Windows RT in fact has the underlying capability to run many apps designed for Windows 7 – in fact, it can run many apps written for Windows XP. The fact is simple, Microsoft has disabled the ability to run these apps on devices that run Windows RT – the future is touch, the future of apps is sharing resources and suspending when not in use to allow RT devices to operate longer between charges, and at the same time, rid developers and users from a system that was designed back in the late 80’s and released in the 90’s.

Windows RT ships with Microsoft Office 2013 preinstalled on all RT devices and includes the latest versions of Word, Excel, PowerPoint and with the launch of Windows RT 8.1, it includes Outlook 2013. All of these apps operate just like their x86-64 counterparts that you would purchase for your home desktop PC or Office PC. Yes, some features have been removed like macros in Excel as well as some other features, but those are not used by many people and they have been removed (for now?) to conserve battery power and other performance reasons. All in all, you will never know those features are missing.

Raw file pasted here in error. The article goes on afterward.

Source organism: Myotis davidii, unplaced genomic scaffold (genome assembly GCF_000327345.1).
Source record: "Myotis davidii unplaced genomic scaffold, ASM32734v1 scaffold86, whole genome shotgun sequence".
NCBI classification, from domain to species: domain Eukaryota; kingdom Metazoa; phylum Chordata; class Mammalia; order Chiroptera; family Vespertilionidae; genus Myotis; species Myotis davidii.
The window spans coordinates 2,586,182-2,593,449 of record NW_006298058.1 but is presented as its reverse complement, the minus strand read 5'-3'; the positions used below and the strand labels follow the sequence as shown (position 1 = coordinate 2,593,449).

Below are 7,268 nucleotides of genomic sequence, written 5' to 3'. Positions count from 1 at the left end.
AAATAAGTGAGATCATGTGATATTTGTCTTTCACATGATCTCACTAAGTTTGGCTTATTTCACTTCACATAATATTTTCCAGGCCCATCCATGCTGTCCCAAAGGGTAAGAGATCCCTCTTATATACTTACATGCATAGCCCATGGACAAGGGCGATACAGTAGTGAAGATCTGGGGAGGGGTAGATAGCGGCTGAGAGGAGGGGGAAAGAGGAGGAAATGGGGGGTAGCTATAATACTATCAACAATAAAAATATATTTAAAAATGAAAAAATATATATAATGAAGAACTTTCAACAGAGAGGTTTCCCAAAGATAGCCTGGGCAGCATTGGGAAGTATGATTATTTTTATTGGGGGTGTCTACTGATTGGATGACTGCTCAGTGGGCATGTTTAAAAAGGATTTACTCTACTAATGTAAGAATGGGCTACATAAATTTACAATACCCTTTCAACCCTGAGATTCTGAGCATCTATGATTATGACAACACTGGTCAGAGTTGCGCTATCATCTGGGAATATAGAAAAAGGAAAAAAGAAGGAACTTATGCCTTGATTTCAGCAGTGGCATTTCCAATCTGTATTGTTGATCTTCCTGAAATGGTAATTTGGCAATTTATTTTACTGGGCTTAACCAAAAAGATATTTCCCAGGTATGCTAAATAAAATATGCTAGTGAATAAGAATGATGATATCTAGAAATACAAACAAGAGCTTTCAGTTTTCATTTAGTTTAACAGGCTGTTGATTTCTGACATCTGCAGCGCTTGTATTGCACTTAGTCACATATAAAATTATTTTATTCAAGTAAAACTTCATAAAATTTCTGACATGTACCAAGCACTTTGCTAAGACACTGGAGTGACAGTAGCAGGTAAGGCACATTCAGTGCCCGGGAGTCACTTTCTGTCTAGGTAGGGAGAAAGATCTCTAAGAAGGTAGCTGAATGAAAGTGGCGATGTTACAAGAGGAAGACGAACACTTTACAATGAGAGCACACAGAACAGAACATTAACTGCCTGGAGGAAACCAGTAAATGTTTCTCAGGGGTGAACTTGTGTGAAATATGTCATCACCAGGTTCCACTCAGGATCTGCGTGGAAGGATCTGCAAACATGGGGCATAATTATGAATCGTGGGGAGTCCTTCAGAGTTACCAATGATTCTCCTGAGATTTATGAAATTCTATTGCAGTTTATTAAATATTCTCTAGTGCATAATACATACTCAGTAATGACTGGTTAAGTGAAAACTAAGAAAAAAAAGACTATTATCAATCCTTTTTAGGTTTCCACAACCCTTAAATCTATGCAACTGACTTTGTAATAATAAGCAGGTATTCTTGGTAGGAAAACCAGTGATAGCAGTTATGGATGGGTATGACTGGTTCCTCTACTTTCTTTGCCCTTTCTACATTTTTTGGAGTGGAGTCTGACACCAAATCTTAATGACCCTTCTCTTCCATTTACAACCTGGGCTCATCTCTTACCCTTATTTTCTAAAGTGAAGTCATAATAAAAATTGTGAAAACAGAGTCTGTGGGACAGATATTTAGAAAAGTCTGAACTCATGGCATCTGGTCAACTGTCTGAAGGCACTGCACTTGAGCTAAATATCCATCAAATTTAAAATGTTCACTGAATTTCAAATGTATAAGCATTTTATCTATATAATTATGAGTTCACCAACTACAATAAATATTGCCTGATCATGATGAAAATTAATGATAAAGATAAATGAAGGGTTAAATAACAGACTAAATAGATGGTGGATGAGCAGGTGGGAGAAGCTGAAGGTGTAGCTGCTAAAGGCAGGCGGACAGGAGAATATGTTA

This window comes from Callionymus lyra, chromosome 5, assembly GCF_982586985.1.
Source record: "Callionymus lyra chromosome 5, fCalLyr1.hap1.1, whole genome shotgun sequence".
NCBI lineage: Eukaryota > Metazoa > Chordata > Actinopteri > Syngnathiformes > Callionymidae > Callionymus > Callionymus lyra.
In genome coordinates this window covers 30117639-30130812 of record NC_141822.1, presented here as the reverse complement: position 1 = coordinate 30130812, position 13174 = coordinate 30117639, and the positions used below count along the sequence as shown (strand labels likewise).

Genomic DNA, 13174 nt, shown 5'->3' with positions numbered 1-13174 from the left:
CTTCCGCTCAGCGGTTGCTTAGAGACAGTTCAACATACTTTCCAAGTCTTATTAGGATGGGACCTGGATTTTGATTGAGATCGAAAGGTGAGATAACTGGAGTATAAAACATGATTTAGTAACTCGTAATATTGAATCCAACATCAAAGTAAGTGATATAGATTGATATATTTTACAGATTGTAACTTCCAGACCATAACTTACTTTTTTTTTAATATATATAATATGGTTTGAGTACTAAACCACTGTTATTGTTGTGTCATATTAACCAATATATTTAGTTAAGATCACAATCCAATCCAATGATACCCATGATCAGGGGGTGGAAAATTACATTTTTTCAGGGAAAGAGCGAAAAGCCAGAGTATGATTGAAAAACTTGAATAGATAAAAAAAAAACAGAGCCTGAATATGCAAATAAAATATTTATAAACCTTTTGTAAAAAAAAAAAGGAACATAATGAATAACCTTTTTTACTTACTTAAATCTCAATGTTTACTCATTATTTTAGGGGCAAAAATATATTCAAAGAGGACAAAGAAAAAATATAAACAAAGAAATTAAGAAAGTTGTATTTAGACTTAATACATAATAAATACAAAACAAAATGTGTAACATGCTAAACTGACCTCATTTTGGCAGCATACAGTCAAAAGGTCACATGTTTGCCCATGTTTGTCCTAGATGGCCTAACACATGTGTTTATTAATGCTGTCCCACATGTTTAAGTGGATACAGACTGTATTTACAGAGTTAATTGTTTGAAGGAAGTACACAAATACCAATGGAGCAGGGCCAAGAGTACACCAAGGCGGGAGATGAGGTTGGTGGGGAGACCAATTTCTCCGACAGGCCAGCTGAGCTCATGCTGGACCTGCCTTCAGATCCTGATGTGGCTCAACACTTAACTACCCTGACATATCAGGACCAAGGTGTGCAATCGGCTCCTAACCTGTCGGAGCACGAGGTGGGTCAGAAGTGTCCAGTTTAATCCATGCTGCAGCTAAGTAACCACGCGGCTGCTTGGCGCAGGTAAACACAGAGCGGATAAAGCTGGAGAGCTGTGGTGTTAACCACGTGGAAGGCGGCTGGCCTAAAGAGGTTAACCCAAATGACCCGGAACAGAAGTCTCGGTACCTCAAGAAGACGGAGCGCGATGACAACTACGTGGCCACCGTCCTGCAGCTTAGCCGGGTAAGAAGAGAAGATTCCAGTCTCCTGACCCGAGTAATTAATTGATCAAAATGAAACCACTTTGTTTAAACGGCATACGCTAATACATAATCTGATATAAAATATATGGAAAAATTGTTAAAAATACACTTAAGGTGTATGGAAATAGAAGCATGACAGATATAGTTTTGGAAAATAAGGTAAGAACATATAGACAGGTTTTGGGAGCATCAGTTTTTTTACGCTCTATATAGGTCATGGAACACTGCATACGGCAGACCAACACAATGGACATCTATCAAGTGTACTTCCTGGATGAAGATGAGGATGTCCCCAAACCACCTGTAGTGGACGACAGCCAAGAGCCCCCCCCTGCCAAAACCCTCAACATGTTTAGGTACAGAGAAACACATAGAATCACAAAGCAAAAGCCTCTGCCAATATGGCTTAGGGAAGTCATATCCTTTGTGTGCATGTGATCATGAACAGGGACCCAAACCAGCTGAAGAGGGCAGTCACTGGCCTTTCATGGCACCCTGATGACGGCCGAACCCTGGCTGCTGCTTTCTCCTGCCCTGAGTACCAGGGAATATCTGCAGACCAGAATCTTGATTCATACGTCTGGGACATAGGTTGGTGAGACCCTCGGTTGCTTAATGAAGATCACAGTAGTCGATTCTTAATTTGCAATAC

But like I said before, a tablet or device isn’t a PC if It can’t be used to take your work from idea to final product and printing is the way most of use finalize our work.

Since Windows RT is Windows, it also has decades of peripherals which have support for Windows built in. No, it can’t print to every printer you have eveer purchased, but out of the box, it can print to thousands and thousands of dot matrix, injet and laser printers without even downloading any drivers from the printer manufacture – and this can typically be well over 100 megabytes of files just so that you can print.